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Rocket Staging Circuit


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Hello all! I am a hobby rocket-eer. I am building a two-stage model using composite motors. For those who might not be familiar with the motors, the standard "black powder" rocket motors can be staged by "butting" the motors together. When the bottom motor burns through, it ignites the second motor. Composite motors cannot be staged this way. therefore, the upper stage must carry it's own electronic charge. A booklet from the mid to late 80's says you can store a charge using a capacitor (it calls for using a mercury switch to complete the circuit, but I won't be using one, due to the toxicity issue. I will instead use a "G-switch" from www.aeroconsystems.com).
The ignitor requires 12-volts at 2-to-3 amps!  Is it possible to store that much current in a capacitor? (I may not be using the correct terminology, as I am NOT an electronics guy.) There are commercially made barometric altimeters that require one or two 9-volt batteries. This is not an option for me due to the excessive weight.  Any help would be appreciated!

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Thanks Ante!  Now, what size capacitor? I have experimentet with a 1000-micro farad 18V capacitor but it wasn't enought to light the igniter.  Would two work? If so, do you wire capacitors in a series (+ to - to + to -) or do you wire them joining the +'s and -'s together? I have read online that they can explode if wired improperly. I certainly want to avoid that :-)
Thanks again!

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You'll need to wire those capacitors in parallel. Two 1000uF caps in parallel have a combined capacitance of 2000uF.

A 1000uF cap's voltage will drop 3V (from 12V to 9V, or 15 to 12, for example) in 1 millisecond, if it is supplying 3A. Is this long enough to ignite the rocket?

A 2000uF cap (or two 1000uF caps in parallel) supplying 3A will drop by 3V after 2 milliseconds (twice as long), and so on.

Use 'low ESR' caps to maximise the current available in these short bursts.

Capacitors discharge on their own, even with no load, so you'll need to charge them immediately prior to launch - otherwise by the time the second stage is ready to fire, the caps will already have lost a lot of charge.

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Cabwood.. Thanks for the info!  Usually the igniter will light within one second with 12V at 2-or-3 amps.. Usually the rocket will sit on the pad for 1-or-2 minutes minimum.. If you were building the circuit, what components would you use? Would you stick with the 1000-micro farad capacitor or would you use a different size?

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Or going the other way, you could use a couple of 1F 'supercaps', designed for memory retention.
Let's assume you have three supercaps in series (assume each has a voltage rating of 5V), to give .333F. Charged to 12 volts, that's 4C of charge.

Now take your igniter, which has a resistance of around 4ohms. Attaching the charged supercaps will produce a current of 3A initially, dropping exponentially to 1.5A after 1s.

That would probably do it, but I'm not sure that the supercaps will like a 3A current draw!

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hey ray a3 glad to be of help to youif you use solid feul like gun powder to  then you can use a nichrome wire with some initiator compound on the top to ignite the gunpowder, use sparkler compound scraped from a sparkler , those ones you lite up and they spray sparks out of.  at the tip of the nichrome wire file it thin then apply the sparkler compound to it with some contact cement or other  and use the foam wire cutter circuit i posted to heat that nichrome wire hot so that the thinnest bit with the initiater compound will ignite first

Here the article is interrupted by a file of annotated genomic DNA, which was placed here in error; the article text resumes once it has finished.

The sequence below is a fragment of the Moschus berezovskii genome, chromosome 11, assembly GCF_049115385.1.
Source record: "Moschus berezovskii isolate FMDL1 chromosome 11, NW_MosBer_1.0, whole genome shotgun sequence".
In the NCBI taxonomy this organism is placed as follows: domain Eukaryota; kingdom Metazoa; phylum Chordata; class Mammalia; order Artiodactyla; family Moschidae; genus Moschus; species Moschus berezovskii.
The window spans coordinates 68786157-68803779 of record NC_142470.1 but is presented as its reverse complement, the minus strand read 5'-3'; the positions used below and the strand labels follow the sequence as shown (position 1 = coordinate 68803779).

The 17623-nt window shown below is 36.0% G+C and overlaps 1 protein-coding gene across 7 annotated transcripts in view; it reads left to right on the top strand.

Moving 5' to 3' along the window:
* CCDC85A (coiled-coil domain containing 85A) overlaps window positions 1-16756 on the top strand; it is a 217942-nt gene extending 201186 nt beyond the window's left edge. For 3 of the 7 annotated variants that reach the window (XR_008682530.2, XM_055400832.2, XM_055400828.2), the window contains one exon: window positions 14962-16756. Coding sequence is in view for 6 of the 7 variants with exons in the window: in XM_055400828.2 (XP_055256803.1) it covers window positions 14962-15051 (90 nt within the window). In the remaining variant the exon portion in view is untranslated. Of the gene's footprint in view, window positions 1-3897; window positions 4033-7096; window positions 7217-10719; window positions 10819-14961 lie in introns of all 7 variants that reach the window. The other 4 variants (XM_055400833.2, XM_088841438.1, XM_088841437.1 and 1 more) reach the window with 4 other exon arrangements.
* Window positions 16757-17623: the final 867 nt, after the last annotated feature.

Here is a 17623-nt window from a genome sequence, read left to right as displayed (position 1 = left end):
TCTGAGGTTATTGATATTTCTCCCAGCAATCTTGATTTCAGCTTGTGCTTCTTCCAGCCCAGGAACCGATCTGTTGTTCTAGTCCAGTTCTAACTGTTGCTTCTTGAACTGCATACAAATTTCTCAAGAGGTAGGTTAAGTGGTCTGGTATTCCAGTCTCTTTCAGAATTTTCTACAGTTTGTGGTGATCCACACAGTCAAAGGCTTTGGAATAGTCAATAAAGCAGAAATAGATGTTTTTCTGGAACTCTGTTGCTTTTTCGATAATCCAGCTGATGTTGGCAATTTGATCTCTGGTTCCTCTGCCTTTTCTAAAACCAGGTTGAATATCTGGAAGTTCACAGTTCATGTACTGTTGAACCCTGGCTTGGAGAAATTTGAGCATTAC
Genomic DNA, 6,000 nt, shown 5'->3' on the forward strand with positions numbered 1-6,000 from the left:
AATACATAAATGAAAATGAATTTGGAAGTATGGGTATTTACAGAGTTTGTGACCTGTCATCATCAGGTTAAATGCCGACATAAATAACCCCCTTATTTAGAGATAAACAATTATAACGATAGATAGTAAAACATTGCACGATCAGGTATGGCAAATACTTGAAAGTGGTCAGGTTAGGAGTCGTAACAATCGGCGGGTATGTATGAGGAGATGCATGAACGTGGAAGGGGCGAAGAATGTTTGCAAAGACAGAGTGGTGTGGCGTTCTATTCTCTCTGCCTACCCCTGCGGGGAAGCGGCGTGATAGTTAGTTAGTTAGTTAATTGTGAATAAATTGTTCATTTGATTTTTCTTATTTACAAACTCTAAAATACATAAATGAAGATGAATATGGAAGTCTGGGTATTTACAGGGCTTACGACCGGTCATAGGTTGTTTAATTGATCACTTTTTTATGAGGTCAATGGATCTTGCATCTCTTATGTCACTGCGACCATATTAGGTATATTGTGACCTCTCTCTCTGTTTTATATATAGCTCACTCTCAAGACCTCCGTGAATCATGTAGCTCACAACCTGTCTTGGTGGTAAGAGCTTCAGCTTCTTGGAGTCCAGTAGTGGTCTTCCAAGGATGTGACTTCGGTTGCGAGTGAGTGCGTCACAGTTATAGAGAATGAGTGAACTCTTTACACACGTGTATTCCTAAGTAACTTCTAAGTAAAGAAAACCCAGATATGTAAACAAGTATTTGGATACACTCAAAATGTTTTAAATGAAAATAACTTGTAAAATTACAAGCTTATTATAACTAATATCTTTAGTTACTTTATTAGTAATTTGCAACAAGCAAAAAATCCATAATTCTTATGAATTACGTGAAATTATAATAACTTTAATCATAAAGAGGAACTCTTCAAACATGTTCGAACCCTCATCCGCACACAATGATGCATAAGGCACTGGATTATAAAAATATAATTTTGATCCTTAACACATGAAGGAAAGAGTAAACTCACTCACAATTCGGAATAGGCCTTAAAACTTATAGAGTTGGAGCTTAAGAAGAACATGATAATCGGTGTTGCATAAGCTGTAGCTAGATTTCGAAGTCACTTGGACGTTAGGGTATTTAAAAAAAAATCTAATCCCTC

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hey ray a3 glad to be of help to youif you use solid feul like gun powder to  then you can use a nichrome wire with some initiator compound on the top to ignite the gunpowder, use sparkler compound scraped from a sparkler , those ones you lite up and they spray sparks out of.  at the tip of the nichrome wire file it thin then apply the sparkler compound to it with some contact cement or other  and use the foam wire cutter circuit i posted to heat that nichrome wire hot so that the thinnest bit with the initiater compound will ignite first


Not to start an argument, but I wouldn't attempt making my own igniters unless I knew exactly what I was doing. Anything you tried to bodge together by scraping, filing and gluing is liekly to be a)more dangerous and b)less reliable than anything you'll buy.

Try getting some igniters that use less current. I'm guessing you're using Estes igniters? Switch to electric matches. At least one website I found claims to have some which will ignite consistently at 1.5v with 0.5A:

http://www.firefox-fx.com/kits.htm
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;) its ok i seen a rocket site for model rockets on the nets agers ago and they showed the details of one of those launchers and the nichrome wire with its initiator was in the stand and the initiator was at the tip of the nichrome wire top of where it bends  so that when it glows at the thinnest piont in the bend it ignites the initiator and it initiates the ignition of the solid feul

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Yep, that'll be your basic Estes igniter. I haven't done model rocketry for a number of years, but I recall that Estes igniters needed a lot more power to ignite compared to electric matches.

That was probably intentional, as Estes stuff is used by people new to the hobby. If they're harder to ignite, less chance someone will launch a rocket up their nostrils (or something equally painful).

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